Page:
How Muslim influences charmed the hearts of the Asante Kingdom

When we hear the Asante Kingdom we first think of gold, adinkra symbols, kente and a history of military might.

One never much considers that while the Asante Kingdom was once an empire it provided for cultural exchanges within itself as well.

A great example is the influence of the predominantly Muslim Hausa in the Asante Kingdom. As an empire the Asante Kingdom engaged in trading and expansion. These mostly economic and diplomatic activities led to the trade in kola, shea and even literary expertise with Hausa-Muslims in the north from as far back as the 17th century. Inversely, the Asantes provided trade routes, protection, precious minerals and agricultural technology to their Northern trade-counterparts. At the peak of the Trans-Saharan Slave Trade many Muslim immigrants moved to Kumasi, the capital of the Asante Kingdom to establish commercial business. A simple enough barter system evolved into a community within a community. The beauty of economics almost always includes either a cultural exchange or a cultural clash. In this regard it was the former.

The Hausa-Muslims influence the Asante Kingdom culturally

Culture in Asante remains vast to this day and every basic aspect of their everyday life is a customary memento. From food to farming beliefs, birth to death rites and clothes-making to even what they wear and when and where they wear them. Which brings us to one of the major ways in which the Hausa-Muslims influenced the Asantes. The Hausa-Muslims brought written literacy to a mostly oral-tradition Asante people. Their literary expertise provided for clerical positions within royal society as well as religious and spiritual activities. Their perspectives and knowledge were highly-regarded in subjects of politics, commerce and medicine within the kingdom. In time, their descendents came to be called Asante Kramofuo which means Asante Muslims.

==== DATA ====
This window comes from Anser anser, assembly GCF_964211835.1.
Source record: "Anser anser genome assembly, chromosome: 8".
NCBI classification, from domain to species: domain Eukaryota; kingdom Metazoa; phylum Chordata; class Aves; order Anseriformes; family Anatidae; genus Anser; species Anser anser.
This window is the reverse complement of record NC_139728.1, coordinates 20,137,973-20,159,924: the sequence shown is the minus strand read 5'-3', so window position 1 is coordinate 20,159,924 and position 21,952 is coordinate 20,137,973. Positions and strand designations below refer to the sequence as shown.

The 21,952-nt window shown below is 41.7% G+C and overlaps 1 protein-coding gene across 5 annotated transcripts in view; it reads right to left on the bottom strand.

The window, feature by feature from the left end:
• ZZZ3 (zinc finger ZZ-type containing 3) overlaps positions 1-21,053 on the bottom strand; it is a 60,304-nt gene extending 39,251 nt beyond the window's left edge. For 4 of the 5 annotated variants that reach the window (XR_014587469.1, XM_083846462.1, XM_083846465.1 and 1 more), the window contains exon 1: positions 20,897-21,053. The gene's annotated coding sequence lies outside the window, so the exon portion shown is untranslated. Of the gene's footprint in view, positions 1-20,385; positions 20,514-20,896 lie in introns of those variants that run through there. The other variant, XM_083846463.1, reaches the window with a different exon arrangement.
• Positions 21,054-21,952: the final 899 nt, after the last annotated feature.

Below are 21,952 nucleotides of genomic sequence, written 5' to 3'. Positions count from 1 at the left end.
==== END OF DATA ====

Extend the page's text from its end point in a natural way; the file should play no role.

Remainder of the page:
Even though with each Asantehene the influence exerted by Asante Kramofuo at the royal palace changed their presence and services was always welcome. They especially enjoyed a great religious influence in the kingdom and were the go-to for all sorts of protective charms, traditional medicines and salves. The Asantehene had a personal Imam al Bahad (Imam of the town) who was called the Ohene Kramo. The first Ohene Kramo was Uthman Kamaghatey and his descendants serve at Asantehene’s court till date.

A tangible piece of Hausa-Muslim influence is that of the she w’anshe cloth. She w’anshe means “burn, I will not burn”. It is a special cloth woven for the Asantehene and Nsumankwahene; the Asantehene’s chief medical-adviser. The cloth is made from white cloth and inscribed with Arabic texts from the Holy Koran. The cloth is worn on ‘secret days’ of traditional remembrance and the reverence of the gods and ancestors. The she w’anshe cloth is believed to be a protective shroud which shields the Asantehene from spiritual and physical attacks.

During customary celebrations such as Nsumangoro and days related to the Abossom (gods) the Asantehene can be seen clad in the she w’anshe cloth handmade by Hausa-Muslims.





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